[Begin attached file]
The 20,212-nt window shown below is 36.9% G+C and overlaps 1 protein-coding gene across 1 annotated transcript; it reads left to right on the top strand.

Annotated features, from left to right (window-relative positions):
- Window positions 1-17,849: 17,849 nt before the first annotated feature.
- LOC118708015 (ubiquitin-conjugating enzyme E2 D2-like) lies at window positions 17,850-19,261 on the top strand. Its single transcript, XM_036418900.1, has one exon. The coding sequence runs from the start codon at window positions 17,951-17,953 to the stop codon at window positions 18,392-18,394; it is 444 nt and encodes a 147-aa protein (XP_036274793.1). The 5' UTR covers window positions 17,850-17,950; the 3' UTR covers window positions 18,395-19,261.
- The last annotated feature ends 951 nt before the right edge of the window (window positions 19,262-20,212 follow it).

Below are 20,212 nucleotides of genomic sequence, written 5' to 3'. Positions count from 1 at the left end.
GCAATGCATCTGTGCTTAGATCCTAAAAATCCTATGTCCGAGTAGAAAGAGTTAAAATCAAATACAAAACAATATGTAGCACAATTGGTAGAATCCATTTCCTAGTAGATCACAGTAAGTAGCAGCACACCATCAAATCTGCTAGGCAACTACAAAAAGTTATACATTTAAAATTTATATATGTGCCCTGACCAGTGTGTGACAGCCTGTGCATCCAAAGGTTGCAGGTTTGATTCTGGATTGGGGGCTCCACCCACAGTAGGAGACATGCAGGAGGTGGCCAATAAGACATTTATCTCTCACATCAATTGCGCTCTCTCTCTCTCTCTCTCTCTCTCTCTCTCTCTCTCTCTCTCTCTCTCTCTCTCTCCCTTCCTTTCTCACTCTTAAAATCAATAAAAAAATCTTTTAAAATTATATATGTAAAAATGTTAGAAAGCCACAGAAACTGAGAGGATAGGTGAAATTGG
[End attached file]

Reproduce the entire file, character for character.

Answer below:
The 20,212-nt window shown below is 36.9% G+C and overlaps 1 protein-coding gene across 1 annotated transcript; it reads left to right on the top strand.

Annotated features, from left to right (window-relative positions):
- Window positions 1-17,849: 17,849 nt before the first annotated feature.
- LOC118708015 (ubiquitin-conjugating enzyme E2 D2-like) lies at window positions 17,850-19,261 on the top strand. Its single transcript, XM_036418900.1, has one exon. The coding sequence runs from the start codon at window positions 17,951-17,953 to the stop codon at window positions 18,392-18,394; it is 444 nt and encodes a 147-aa protein (XP_036274793.1). The 5' UTR covers window positions 17,850-17,950; the 3' UTR covers window positions 18,395-19,261.
- The last annotated feature ends 951 nt before the right edge of the window (window positions 19,262-20,212 follow it).

Below are 20,212 nucleotides of genomic sequence, written 5' to 3'. Positions count from 1 at the left end.
GCAATGCATCTGTGCTTAGATCCTAAAAATCCTATGTCCGAGTAGAAAGAGTTAAAATCAAATACAAAACAATATGTAGCACAATTGGTAGAATCCATTTCCTAGTAGATCACAGTAAGTAGCAGCACACCATCAAATCTGCTAGGCAACTACAAAAAGTTATACATTTAAAATTTATATATGTGCCCTGACCAGTGTGTGACAGCCTGTGCATCCAAAGGTTGCAGGTTTGATTCTGGATTGGGGGCTCCACCCACAGTAGGAGACATGCAGGAGGTGGCCAATAAGACATTTATCTCTCACATCAATTGCGCTCTCTCTCTCTCTCTCTCTCTCTCTCTCTCTCTCTCTCTCTCTCTCTCTCTCTCTCCCTTCCTTTCTCACTCTTAAAATCAATAAAAAAATCTTTTAAAATTATATATGTAAAAATGTTAGAAAGCCACAGAAACTGAGAGGATAGGTGAAATTGG